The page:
New York, NY – March 29, 2013 – The Electronic Retailing Self-Regulation Program (ERSP) has recommended that YES International, LLC (d/b/a Vensure International, LLC and Novus North, LLC) modify or discontinue certain claims for YES International, a lead-generation affiliate marketing business.
ERSP is an investigative unit of the advertising industry’s system of self-regulation and is administered by the Council of Better Business Bureaus. The marketer’s advertising came to the attention of ERSP through a consumer challenge.
ERSP reviewed online advertising for YES International and identified several claims for review, including:
- “Meet Diane. She is one of our clients who has begun to achieve her financial goals. In her first three month she has made $16,000 online.”
- “I had over $10,000 in sales in December and should be about the same or perhaps higher in January so things are going really well. Monthly profit is coming in at about $6,000 currently.” [Kimberly T.B. Chandler, AZ]
- “Not many companies offer UNLIMITED EARNING POTENTIAL. YES International does!”
ERSP noted in its decision that while affiliate marketing programs began more than a decade ago, the growth of work-at-home and wealth-creation programs has generated increased regulatory scrutiny – particularly on the messages communicated by earnings claims and testimonials.
Advertisements that feature a consumer and convey that his or her experience with a product or service may be “typical” when that is not the case, are required by the Federal Trade Commission to clearly disclose the results that consumers can generally expect to receive. Accordingly, ERSP noted, marketers should, when using consumer testimonials, either provide substantiation that the consumer’s stated experience is “typical” or, conversely, indicate what the typical result would be given the scenario presented in the testimonials.
Under FTC guidelines, consumer endorsements “may not contain any representations which would be deceptive, or could not be substantiated if made directly by the advertiser” and must reflect what other consumers can generally expect to experience, ERSP noted.
In this case, ERSP focused on the testimonials at the Yes International home page (“Meet Diane. She is one of our clients who has begun to achieve her financial goals. In her first three month she has made $16,000 online” and “I had over $10,000 in sales in December and should be about the same or perhaps higher in January so things are going really well. Monthly profit is coming in at about $6,000 currently.” [Kimberly T.B. Chandler, AZ]).
ERSP requested substantiation from the marketer. The marketer assured ERSP that both testimonials are true and correct, and relate to specific customers, but was unwilling to provide specific information to ERSP relative to these customers.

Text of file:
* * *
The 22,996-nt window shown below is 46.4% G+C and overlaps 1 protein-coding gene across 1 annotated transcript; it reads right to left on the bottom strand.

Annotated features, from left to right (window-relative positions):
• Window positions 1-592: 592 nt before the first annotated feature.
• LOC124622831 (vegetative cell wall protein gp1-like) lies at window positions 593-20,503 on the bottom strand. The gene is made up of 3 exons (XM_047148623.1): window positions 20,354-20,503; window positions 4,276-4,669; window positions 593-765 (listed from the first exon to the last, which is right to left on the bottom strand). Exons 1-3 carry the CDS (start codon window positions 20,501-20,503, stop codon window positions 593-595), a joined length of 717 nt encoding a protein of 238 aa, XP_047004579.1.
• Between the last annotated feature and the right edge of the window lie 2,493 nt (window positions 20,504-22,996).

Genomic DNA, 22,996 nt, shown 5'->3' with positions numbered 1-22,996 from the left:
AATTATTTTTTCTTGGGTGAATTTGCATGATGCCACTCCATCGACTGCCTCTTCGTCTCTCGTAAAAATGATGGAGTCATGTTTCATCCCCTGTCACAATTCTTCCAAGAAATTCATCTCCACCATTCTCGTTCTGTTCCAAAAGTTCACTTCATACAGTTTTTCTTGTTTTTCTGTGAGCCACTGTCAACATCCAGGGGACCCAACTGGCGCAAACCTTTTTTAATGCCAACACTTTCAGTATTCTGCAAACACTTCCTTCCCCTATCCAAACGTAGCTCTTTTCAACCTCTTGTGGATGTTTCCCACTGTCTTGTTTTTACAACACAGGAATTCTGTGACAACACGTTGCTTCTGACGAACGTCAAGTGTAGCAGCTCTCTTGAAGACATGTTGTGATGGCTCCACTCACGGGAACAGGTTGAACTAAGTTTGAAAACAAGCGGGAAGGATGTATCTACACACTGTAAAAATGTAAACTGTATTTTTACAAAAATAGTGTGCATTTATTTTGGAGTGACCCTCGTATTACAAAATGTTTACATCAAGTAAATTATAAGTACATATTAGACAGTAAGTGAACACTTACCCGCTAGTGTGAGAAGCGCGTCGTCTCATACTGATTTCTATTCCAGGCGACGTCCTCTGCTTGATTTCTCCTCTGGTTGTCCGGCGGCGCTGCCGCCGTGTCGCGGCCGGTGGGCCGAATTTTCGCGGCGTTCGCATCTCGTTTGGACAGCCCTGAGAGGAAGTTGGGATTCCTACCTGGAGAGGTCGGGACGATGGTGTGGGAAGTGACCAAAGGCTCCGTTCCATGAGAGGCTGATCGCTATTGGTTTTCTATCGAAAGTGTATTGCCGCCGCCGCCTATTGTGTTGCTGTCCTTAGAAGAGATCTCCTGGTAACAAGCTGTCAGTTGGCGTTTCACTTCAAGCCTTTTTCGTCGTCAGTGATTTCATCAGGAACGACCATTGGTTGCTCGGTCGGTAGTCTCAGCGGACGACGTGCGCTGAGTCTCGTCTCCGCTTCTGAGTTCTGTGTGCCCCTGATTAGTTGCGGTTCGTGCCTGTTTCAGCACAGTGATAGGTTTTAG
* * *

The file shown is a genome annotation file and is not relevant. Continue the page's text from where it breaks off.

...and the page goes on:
In the absence of evidence to support the consumer testimonial claims, ERSP recommended that the marketer discontinue the use of the testimonial earnings claims found on the Yes International home page.
ERSP then examined the marketer’s Facebook page, which contained the claim “Not many companies offer UNLIMITED EARNING POTENTIAL.”
ERSP noted that the claim appeared to draw a competitive distinction between Yes International and other affiliate marketing programs. Further, by indicating that earnings potential is “unlimited,” ERSP said, it would not be unreasonable for consumers to believe they could make hundreds of thousands of dollars by using the program. However, there was no disclosure of the typical amount of money users of the program have earned or could expect to earn from using this program. ERSP recommended that the marketer discontinue the claim in this context.
The challenger in this case asserted that the marketer’s principal officer had registered domain names for a number of other affiliate marketing websites and ERSP did, as part of its review, examine the claims made at sites that included www.onlineprofitmasterssystem.com, www.homeprofitmasters.com, and www.365dailymaster.com.
In the course of its review, ERSP requested more information regarding the marketer’s relationship to the Domain Registrant; the marketer did not provide any additional information.
In examining the sites, ERSP noted that each site displayed at least four testimonials. However, the exact text of each testimonial appeared on multiple sites, attributed to different consumers. ERSP recommended that the marketer discontinue the use of such testimonials.
ERSP remained concerned with the marketer’s assertion that the domains and testimonials had not been used for some time, and that the advertising at issue had been permanently withdrawn from use by the marketer. With the exception of two domains, which ERSP recognized are no longer valid, the remaining domains were still active at the time of ERSP’s review.
YES International, in its marketer’s statement, said it appreciated “the opportunity to participate in the Electronic Retailing Self-Regulation Program.”
The company said it would provide an appropriate disclaimer on its website regarding the testimonials and eliminate from its corporate Facebook page the comparison of its employee compensation to compensation paid to employees of other similarly situated companies.
Further, the company said, it “will strive to eliminate duplicate or replicated testimonials from any website it operates for the purpose of advertising its services and products, and to ensure that the testimonials are substantiated and do not overstate results from YES’ products and services.”